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Why NWSL expansion teams Angel City and San Diego Wave are succeeding

Expansion teams aren’t supposed to be this good.

By André Carlisle – @not_carlisle

Why NWSL expansion teams Angel City and San Diego Wave are

The history of expansion teams in the NWSL is, to be diplomatic, unfortunate. In their inaugural seasons, Orlando Pride and Racing Louisville each finished ninth in a then-ten team league. In fact, for Racing, many of the players selected through their expansion draft are no longer with them just one (1) season later. 

However, with a combined 5-0-2 record and 10 goals scored to four conceded, newbies Angel City FC & San Diego Wave don’t know anything about that life. Here’s why: 

 

Neither California team relied heavily on the expansion draft.

In fact, in one round of the expansion draft, San Diego passed. Expansion drafts are weird vibes all around, a player’s current club has limited “protections” they can assign, leaving multiple players with uncertainty about where they’ll be playing the following season. Even if a player is interested in the new location, it’s unsettling to sit on your couch and not know whether you’ll soon be packing your things to cross state lines.

 

Both teams signed highly respected coaches who have navigated complex team building. 

Casey Stoney, a former player who built Manchester United’s women’s team from the ground up, took the reins at San Diego. In 2019, Angel City manager Freya Coombe stepped into a horrid situation as interim manager with then-Sky Blue FC (now NJ/NY Gotham FC) and earned the job full-time as she pushed for internal improvements and revamped the squad.

 

They signed stars right away. 

Christen Press (Angel City) and Abby Dahlkemper & Alex Morgan (San Diego) were signed early enough to generate excitement among the fanbase, and also among players around the league – and even the world.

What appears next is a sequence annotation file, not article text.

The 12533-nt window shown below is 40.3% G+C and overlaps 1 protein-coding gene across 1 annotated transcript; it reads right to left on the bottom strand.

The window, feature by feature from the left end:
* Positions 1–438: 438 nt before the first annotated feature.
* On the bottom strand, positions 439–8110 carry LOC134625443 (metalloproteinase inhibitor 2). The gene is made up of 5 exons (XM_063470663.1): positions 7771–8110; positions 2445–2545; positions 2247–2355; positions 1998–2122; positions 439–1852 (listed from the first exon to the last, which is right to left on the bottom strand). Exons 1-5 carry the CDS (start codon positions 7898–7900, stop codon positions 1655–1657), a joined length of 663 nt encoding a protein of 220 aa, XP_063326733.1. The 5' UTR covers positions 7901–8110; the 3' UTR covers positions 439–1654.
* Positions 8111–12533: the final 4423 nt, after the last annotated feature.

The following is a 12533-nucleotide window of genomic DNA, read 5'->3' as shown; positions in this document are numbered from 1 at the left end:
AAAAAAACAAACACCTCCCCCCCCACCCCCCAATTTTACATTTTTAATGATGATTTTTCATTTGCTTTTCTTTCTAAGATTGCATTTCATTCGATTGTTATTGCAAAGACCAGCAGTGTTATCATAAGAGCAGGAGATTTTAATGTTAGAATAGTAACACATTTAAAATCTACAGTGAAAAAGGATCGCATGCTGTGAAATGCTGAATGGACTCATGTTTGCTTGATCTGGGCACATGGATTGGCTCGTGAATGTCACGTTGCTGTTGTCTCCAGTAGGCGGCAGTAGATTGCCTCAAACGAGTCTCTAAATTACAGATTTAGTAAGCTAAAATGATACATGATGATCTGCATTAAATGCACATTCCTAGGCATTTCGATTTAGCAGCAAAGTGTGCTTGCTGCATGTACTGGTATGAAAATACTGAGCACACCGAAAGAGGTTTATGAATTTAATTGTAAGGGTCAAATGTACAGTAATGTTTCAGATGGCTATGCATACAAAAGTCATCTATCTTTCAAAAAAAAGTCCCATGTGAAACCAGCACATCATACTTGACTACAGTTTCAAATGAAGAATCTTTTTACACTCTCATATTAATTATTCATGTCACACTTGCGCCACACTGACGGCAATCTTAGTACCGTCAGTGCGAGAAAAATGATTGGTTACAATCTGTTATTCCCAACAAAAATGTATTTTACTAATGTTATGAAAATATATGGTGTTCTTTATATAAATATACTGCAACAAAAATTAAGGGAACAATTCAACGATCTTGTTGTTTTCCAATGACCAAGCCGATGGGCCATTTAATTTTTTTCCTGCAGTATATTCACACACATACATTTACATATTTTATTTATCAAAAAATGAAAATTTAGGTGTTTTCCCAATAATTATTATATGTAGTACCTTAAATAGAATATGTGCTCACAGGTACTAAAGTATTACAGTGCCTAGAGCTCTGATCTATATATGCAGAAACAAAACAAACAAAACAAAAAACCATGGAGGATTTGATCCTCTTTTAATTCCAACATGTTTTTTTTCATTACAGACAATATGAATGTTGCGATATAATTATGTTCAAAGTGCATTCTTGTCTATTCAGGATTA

Players did interviews and openly discussed their respective different and exciting ownership groups, coaches and decision-makers. It was very effective. Not only did it add to the energy and excitement around both teams, players elsewhere were listening too, and getting excited about the project.

 

They created a culture.

Compared to international markers, rules in American sports limit a player’s control over their careers, and can be a massive barrier when competing in a global market. It’s a sign of the player-first culture created within the clubs that they can boast international talent from Mexico to Japan to Canada to Sweden to Australia and more (and are also featuring heavily in #SillySeason, the opening of European transfer windows).

While Angel City existed as an idea and lifestyle brand for, seemingly, ever, they built a structure to get their soccer decisions right, including hiring an NWSL-first Director of Scouting and Analytics. San Diego is less-defined on who they want to be for their community, but luring Casey Stoney was a massive win. Her experience with Manchester United cannot be overstated.

It’s early, but Angel City and San Diego are already reversing the recent trend of NWSL expansion teams, and providing blueprints for teams to come. (Of course, beyond cloning Casey Stoney, Angel City’s analytical and investment approach may prove to be the easier plan to follow since sci-fi movies teach us that scientists can’t be trusted.)

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